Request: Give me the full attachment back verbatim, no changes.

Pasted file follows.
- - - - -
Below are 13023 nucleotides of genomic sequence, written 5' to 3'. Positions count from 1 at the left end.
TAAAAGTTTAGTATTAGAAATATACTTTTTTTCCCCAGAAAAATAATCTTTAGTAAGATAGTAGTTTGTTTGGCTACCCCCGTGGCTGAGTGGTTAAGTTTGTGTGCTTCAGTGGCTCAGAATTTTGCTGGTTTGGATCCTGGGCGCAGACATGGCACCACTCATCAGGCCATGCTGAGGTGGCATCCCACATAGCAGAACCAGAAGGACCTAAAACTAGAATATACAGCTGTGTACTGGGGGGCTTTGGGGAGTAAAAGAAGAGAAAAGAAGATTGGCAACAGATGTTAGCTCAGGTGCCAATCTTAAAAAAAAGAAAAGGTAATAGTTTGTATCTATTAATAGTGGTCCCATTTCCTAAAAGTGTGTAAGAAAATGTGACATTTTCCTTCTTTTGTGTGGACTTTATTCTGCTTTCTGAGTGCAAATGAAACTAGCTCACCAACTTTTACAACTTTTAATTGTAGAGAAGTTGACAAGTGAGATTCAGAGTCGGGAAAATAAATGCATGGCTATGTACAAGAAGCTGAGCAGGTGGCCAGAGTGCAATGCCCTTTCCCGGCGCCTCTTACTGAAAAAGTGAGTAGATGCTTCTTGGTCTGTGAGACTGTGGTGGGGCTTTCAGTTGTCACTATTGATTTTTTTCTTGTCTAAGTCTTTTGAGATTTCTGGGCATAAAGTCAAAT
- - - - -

Below are 13023 nucleotides of genomic sequence, written 5' to 3'. Positions count from 1 at the left end.
TAAAAGTTTAGTATTAGAAATATACTTTTTTTCCCCAGAAAAATAATCTTTAGTAAGATAGTAGTTTGTTTGGCTACCCCCGTGGCTGAGTGGTTAAGTTTGTGTGCTTCAGTGGCTCAGAATTTTGCTGGTTTGGATCCTGGGCGCAGACATGGCACCACTCATCAGGCCATGCTGAGGTGGCATCCCACATAGCAGAACCAGAAGGACCTAAAACTAGAATATACAGCTGTGTACTGGGGGGCTTTGGGGAGTAAAAGAAGAGAAAAGAAGATTGGCAACAGATGTTAGCTCAGGTGCCAATCTTAAAAAAAAGAAAAGGTAATAGTTTGTATCTATTAATAGTGGTCCCATTTCCTAAAAGTGTGTAAGAAAATGTGACATTTTCCTTCTTTTGTGTGGACTTTATTCTGCTTTCTGAGTGCAAATGAAACTAGCTCACCAACTTTTACAACTTTTAATTGTAGAGAAGTTGACAAGTGAGATTCAGAGTCGGGAAAATAAATGCATGGCTATGTACAAGAAGCTGAGCAGGTGGCCAGAGTGCAATGCCCTTTCCCGGCGCCTCTTACTGAAAAAGTGAGTAGATGCTTCTTGGTCTGTGAGACTGTGGTGGGGCTTTCAGTTGTCACTATTGATTTTTTTCTTGTCTAAGTCTTTTGAGATTTCTGGGCATAAAGTCAAAT